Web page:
August 17, 2021
By: Nathaniel Ballantyne
New York City – Natural disaster is a good business, and no one knows this better than the Red Cross, a nonprofit organization with over a hundred years of experience. In 2010 a devastating earthquake struck Port-Au-Prince killing over three hundred thousand people. The world was shocked and sprung into action. The Red Cross quickly set up hotlines and television commercials seeking donations, and within a few days, millions of dollars of donations from Americans, including Haitian diaspora, poured in. I gave the Red Cross 250 dollars, which was the last time I made such a donation. Overall, the Red Cross collected 589 million dollars.
With that kind of money, most people thought that the Red Cross would use the money to help the victims. And there were so many ways that the Red Cross could have helped. They could have built clinics or hospitals and built houses for the victims who lost everything in the earthquake. They could have worked with the anemic Haitian government to build schools. But, instead, the CEO of the Red Cross and her acolytes sent executives to Haiti as part of a recovery mission to do nothing but to drive around in air-conditioned SUVs drinking and having a grand ole time.
Confidential memos, emails from worried top officers of the Red Cross, and accounts of a dozen frustrated and disappointed insiders show the charity has broken promises, squandered donations, and made dubious claims of success. For example, the Red Cross says it has provided homes to more than 130,000 people. But the actual number of permanent homes the group has built in all of Haiti was just six. Yes, six homes!
After the 2010 earthquake, Red Cross CEO Gail McGovern unveiled ambitious plans to “develop brand-new communities.” None have ever been built. She lied to the people of Haiti and ran with the money like a bandit.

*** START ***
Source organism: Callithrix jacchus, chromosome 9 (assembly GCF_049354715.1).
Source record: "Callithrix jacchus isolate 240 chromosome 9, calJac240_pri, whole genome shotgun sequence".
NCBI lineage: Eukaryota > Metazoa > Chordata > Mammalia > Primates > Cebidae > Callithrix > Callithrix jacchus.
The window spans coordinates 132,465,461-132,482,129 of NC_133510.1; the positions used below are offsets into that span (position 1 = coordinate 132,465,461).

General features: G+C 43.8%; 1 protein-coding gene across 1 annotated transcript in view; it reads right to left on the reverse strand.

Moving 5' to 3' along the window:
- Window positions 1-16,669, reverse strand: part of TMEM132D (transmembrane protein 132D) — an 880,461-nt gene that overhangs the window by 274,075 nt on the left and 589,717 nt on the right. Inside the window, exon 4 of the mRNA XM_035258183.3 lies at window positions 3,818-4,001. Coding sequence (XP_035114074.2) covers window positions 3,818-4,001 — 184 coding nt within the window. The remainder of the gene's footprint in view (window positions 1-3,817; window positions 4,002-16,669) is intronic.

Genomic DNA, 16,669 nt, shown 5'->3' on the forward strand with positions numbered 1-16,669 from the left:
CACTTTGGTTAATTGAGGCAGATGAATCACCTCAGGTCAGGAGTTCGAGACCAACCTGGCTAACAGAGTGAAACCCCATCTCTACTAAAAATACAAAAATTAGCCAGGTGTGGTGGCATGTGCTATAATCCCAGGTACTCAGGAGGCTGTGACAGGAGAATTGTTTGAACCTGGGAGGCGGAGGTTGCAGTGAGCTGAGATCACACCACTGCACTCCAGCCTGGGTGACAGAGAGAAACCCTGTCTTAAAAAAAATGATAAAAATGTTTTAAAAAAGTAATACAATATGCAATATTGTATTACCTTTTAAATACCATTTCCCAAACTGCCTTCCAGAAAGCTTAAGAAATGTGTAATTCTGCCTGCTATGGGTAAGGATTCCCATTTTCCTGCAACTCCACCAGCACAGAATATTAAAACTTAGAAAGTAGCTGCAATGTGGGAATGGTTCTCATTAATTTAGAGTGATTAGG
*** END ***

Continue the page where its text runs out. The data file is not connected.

Aid organizations worldwide have struggled after the 2010 earthquake in Haiti, the Western Hemisphere’s poorest country. But ProPublica and NPR’s investigation shows that many of the Red Cross’s failings in Haiti are of its own making. They are also part of a larger pattern in which the organization has botched aid delivery after disasters such as Superstorm Sandy. Yet, despite its difficulties, the Red Cross remains the charity of choice for ordinary Americans and corporations alike after natural disasters.
One issue that has hindered the Red Cross’s work in Haiti is an overreliance on foreigners who could not speak French or Creole, current and former employees say, which is why the USAID should not rely on foreigners but on Haitians and members of the Haitian Diaspora.
In a blistering 2011 memo, the then-director of the Haiti program, Judith St. Fort, wrote that the group was failing in Haiti and that senior managers had made “very disturbing” remarks disparaging Haitian employees. St. Fort, who is Haitian American, wrote that the comments included, “he is the only hard working one among them” and “the ones that we have hired are not strong, so we probably should not pay close attention to Haitian CVs.” The Red Cross won’t disclose how it has spent the hundreds of millions of dollars donated for Haiti. But our reporting shows that less money reached those in need than the Red Cross has said.
Lacking the expertise to mount its own projects, the Red Cross ended up giving much of the money to other groups to do the work. Those groups took a piece of every dollar to cover overhead and management. Even on the projects done by others, the Red Cross had its own significant expenses – in one case, adding up to a third of the project’s budget.
With the new earthquake that struck Haiti in the Southwestern part of Haiti on Saturday, August 14, 2021, the Red Cross can correct its mistakes by providing aid to the victims. This time, the Red Cross should build the houses that it promised the Haitian people in 2010.